Not Long Tales … September 24th, 2019

Jonathots Daily Blog

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7.

The Grass Is…

Having been married for five years and saving up the residue from paychecks, Harry and Sandy Richardson were finally able to muster the down payment, mingled with the gumption and the good fortune, to purchase their first home—not exactly what they wanted, and certainly a little more than they could afford.

Sandy worked the night shift at the local county hospital and Harry was the overnight manager at the local pencil factory.

Now, the little two-bedroom, one-bath cottage sat on 156 Carmel Street in Walakons, Washington. There was no back yard, as the home sat in front of a nearby forest, but there was a quarter acre of beautiful lawn in the front, with the prettiest green grass you’ve ever seen.

Shortly after arriving, the neighbor to the right came over with a special casserole, and the neighbor to the left soon appeared at the front door with two bottles—one of wine and one grape juice, just in case the Richardsons were teetotalers.

So Harry and Sandy settled into domesticated life, and even began to consider having a child, though the idea terrified them. They certainly knew how to make one, but not necessarily what to do once it sprouted.

Speaking of sprouting, their front grass didn’t.

Something went awry. The beautiful lawn they had purchased suddenly began sporting dry patches—ugly brown sections all over, splotching the expanse. Harry quickly ran down to the local self-help store and asked what to do. Several different nutrients, and bags of this and that were suggested, but no matter what he applied, the grass continued to die out.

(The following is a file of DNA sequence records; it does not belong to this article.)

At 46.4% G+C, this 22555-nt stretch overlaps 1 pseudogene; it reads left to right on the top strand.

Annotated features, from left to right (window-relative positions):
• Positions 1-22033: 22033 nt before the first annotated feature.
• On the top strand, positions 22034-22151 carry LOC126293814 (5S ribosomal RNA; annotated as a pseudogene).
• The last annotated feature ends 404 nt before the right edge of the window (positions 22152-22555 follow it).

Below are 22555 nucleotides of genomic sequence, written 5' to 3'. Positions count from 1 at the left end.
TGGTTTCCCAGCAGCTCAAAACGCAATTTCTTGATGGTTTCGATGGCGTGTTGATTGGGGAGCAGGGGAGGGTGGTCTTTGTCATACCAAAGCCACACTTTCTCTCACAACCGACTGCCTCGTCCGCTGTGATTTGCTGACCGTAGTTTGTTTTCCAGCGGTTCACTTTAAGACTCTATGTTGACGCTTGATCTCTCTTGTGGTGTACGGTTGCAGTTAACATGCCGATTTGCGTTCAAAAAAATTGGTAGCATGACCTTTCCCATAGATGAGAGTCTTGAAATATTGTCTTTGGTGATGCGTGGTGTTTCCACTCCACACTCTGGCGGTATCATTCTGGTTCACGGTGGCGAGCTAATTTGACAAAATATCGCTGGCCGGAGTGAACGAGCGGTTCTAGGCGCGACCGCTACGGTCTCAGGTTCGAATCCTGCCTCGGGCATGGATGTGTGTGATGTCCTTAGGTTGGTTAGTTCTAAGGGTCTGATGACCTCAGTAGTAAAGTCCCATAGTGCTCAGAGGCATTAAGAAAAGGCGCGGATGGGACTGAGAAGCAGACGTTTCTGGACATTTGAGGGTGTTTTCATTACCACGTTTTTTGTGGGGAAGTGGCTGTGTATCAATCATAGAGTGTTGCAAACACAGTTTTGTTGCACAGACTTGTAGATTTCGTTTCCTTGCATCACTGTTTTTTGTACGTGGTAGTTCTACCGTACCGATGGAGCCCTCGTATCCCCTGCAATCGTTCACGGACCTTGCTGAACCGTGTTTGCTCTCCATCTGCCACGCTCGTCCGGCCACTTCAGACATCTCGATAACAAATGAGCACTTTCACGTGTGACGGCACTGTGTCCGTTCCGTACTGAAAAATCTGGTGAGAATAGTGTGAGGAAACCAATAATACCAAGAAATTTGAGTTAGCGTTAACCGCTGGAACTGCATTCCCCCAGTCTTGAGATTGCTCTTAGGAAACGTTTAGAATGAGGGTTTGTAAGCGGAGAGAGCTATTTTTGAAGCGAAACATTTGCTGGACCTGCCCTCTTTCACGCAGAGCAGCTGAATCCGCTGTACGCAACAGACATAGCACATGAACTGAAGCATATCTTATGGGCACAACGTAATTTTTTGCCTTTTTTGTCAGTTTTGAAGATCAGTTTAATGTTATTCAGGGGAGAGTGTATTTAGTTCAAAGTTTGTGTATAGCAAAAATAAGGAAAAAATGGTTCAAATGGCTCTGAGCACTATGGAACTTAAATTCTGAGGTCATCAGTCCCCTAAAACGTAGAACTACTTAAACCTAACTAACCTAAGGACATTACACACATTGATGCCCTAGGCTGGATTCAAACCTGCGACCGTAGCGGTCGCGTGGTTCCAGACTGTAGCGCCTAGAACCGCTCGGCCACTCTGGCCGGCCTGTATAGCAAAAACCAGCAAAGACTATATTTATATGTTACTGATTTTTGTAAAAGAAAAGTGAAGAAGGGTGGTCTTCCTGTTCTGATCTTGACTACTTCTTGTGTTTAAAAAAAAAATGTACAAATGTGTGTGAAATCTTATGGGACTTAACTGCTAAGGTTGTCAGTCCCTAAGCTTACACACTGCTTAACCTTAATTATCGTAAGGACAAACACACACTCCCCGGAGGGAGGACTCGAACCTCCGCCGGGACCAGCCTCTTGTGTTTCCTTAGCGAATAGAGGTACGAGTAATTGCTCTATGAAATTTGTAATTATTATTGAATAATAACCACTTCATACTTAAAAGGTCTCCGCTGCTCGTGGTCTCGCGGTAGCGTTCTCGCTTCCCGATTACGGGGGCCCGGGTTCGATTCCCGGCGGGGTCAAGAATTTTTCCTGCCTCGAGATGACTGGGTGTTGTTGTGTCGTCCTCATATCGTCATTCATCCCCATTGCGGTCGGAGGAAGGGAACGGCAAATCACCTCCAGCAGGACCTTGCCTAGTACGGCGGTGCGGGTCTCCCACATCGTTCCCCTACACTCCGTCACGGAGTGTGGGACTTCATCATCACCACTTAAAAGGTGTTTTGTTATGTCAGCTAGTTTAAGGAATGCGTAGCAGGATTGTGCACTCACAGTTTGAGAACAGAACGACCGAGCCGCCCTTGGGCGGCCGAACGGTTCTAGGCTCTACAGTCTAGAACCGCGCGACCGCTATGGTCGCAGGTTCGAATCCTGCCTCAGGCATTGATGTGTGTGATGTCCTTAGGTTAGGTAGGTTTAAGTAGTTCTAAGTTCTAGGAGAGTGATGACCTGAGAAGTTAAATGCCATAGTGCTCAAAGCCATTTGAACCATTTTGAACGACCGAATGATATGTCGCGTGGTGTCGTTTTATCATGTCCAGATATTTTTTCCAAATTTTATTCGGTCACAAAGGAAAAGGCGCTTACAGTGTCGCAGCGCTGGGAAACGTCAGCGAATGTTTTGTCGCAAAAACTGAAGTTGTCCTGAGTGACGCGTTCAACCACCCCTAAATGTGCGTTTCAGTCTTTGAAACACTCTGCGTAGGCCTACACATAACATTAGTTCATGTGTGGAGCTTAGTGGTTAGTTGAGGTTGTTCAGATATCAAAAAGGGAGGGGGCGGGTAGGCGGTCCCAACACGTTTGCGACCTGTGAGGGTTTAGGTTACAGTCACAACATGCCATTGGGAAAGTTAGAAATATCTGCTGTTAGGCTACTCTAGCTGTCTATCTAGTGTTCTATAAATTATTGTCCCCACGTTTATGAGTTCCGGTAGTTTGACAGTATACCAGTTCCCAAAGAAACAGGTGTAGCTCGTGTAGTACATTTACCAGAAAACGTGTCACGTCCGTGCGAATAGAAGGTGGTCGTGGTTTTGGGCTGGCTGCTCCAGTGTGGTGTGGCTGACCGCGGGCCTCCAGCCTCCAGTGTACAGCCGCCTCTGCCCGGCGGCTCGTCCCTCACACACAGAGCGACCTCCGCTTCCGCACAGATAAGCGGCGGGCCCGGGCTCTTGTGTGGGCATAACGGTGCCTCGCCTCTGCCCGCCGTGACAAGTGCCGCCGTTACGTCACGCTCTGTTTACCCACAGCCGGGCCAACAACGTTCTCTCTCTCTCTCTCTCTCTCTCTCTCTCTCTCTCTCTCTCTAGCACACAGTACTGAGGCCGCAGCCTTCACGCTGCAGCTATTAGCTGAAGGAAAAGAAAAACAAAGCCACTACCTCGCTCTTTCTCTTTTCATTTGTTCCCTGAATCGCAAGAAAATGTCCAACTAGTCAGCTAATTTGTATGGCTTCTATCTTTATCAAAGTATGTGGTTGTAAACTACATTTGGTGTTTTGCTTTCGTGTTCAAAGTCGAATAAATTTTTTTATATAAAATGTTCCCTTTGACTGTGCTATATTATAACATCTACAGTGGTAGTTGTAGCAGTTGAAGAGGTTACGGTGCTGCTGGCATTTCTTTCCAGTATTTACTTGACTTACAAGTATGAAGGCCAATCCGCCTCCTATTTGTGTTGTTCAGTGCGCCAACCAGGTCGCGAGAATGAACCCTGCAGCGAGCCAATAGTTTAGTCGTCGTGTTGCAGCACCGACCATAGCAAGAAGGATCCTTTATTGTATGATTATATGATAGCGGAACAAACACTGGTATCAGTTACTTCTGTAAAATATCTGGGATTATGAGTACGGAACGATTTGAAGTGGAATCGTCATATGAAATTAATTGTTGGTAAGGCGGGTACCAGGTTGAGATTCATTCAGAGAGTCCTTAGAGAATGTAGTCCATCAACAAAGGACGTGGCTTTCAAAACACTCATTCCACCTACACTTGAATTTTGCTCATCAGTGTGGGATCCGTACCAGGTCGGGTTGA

Harry thought it was a good idea to go over to the neighbor to the right to ask for a suggestion, since his lawn seemed fine. He was happy to help though he had to admit he had never seen such a problem in all his living days. He explained to Harry that the best thing to do was buy a big bag of hog excrement mingled with plenty of nitrogen to enrich the soil. He further expounded that the key was to spread it over his lawn at night, so that the evening mist and dew could perform their magic. Harry was so excited that he almost hugged the man, though it was a bit too soon for familiarity of that sort.

That night, Harry and Sandy, before going to their jobs, went out and sprinkled the magic potion all over the front yard. It took about forty-five minutes. When they arrived back home the following morning and the sun rose, they prepared for a miracle.

But the patches of ever-losing grass remained the same. The only evidence of the treatment was the lingering fragrance of a hog farm in full bloom.

Then the left-hand neighbor, sympathetic to the plight of the Richardsons, stepped in, patting Harry on the shoulder. “Don’t worry, my man,” he said. “I have the answer for you. There is this grass seed you can buy which is derived from a strain from the rain forest in Brazil. You plant this in your yard, and then, just make sure that for the next two days you water the entire area in three-hour intervals.”

It sounded so promising that Harry nearly cried. (Sandy went ahead and did it for both of them.)

Once again, the pair faithfully followed the prescription offered by the left-hand neighbor, but after a week nothing improved, except that the front yard had patches of puddles, resembling a rice paddy in China.

Harry talked to a botanist. He consulted a turf and earth specialist. He listened. He studied. He scanned the Internet.

He began losing some of the sleep he needed during the day, trying to find out what to do with his deteriorating quarter-acre. Because both Harry and Sandy were so invested in the issue, they became snippy and started blaming each other. There was no basis for the attacks—it just felt good to scream at something other than the front yard.

The death of the grass continued. Then Harry and Sandy noticed that the neighbors weren’t coming around anymore. Matter of fact, they had stopped making eye contact. The normal “howdy” or “how are you?” disappeared, as right-hand neighbor and left-hand neighbor quickly turned their backs, busying themselves and avoiding all contact.

There was even the whisper of a rumor which trickled back to the Richardson household. There were those in the surrounding block who believed there might be some sort of curse on the couple, which was manifesting itself through this unnatural occurrence. Of course, most of the sane folk of Carmel Street rejected such superstition but still played it safe by not getting too close to the 156 address.